There is disagreement in Washington about whether to end the Bush-era tax cuts for the wealthy, but where both sides do seem to agree is on cutting important social programs that benefit children, the elderly, those in poverty, and working families trying to make it.
Yet neither side is talking about badly needed cuts to our bloated Pentagon budget—which takes up over half of the budget dollars Congress appropriates annually—even though recent studies1|2 indicate that a majority of Americans are increasingly willing to cut it.
Little attention has been given to the massive growth of Pentagon spending over the past dozen years. Spending has doubled since 1998—and that doesn’t even include the $1.38 trillion in additional funds allocated to wage wars in Iraq and Afghanistan. At the same time, many of the programs most critical to people in need have been cut or held stagnant.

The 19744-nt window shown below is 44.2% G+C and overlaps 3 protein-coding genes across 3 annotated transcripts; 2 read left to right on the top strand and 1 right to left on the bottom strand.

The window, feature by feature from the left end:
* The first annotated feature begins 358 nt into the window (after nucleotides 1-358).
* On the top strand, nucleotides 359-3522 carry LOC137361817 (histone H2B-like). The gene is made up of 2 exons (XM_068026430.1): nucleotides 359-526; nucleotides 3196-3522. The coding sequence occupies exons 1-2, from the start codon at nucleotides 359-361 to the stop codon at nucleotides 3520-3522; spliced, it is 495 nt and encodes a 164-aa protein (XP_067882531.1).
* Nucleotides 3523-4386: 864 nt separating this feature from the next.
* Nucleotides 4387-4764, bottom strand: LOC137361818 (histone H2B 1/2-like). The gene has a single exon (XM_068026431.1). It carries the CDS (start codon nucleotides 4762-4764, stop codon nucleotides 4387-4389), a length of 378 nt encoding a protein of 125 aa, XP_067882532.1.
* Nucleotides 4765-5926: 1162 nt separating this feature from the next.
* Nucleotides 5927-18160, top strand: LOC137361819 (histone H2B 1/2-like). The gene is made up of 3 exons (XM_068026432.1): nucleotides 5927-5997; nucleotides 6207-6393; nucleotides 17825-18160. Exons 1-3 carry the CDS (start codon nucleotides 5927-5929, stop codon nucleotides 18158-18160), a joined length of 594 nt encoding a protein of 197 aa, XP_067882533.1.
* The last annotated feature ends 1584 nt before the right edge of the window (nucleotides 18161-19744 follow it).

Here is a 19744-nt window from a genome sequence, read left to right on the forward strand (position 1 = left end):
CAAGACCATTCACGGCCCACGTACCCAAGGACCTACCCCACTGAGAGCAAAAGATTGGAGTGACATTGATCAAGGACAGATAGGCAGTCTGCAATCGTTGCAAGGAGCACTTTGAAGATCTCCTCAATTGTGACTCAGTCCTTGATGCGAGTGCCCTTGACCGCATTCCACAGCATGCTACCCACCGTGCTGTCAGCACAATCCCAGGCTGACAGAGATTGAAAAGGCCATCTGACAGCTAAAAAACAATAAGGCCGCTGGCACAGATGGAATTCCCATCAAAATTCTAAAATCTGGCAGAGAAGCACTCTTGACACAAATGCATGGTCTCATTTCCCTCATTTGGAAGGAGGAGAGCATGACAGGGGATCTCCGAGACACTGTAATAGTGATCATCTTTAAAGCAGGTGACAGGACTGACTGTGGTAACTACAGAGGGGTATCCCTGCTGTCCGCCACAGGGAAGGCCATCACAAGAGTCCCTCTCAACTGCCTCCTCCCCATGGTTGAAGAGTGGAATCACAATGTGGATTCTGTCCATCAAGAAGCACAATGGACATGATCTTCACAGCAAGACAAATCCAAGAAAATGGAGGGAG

Now is the time to end the charade that we can't afford a sound society that protects people in need, the environment, and opportunities for all.
What we cannot afford is continuing to devote about as much money to military spending as does the rest of the world combined.
Contact your members of Congress today and tell them that we're not broke—the money can be found in wasteful Pentagon spending and ending tax cuts for corporations and the wealthy.
Mary Zerkel and Peter Lems
P.S. How would YOU allocate our federal budget? AFSC is partnering with the National Priorities Project and other organizations on the Build a Better Budget project—visit the site and show the world how you would like to see your federal dollars spent!
American Friends Service Committee
The American Friends Service Committee (AFSC) is a Quaker organization that includes people of various faiths who are committed to social justice, peace, and humanitarian service. Our work is based on the principles of the Religious Society of Friends, the belief in the worth of every person, and faith in the power of love to overcome violence and injustice.
In 1947, AFSC was a co-recipient of the Nobel Peace Prize, for our work “…from the nameless to the nameless….” on behalf of all Quakers.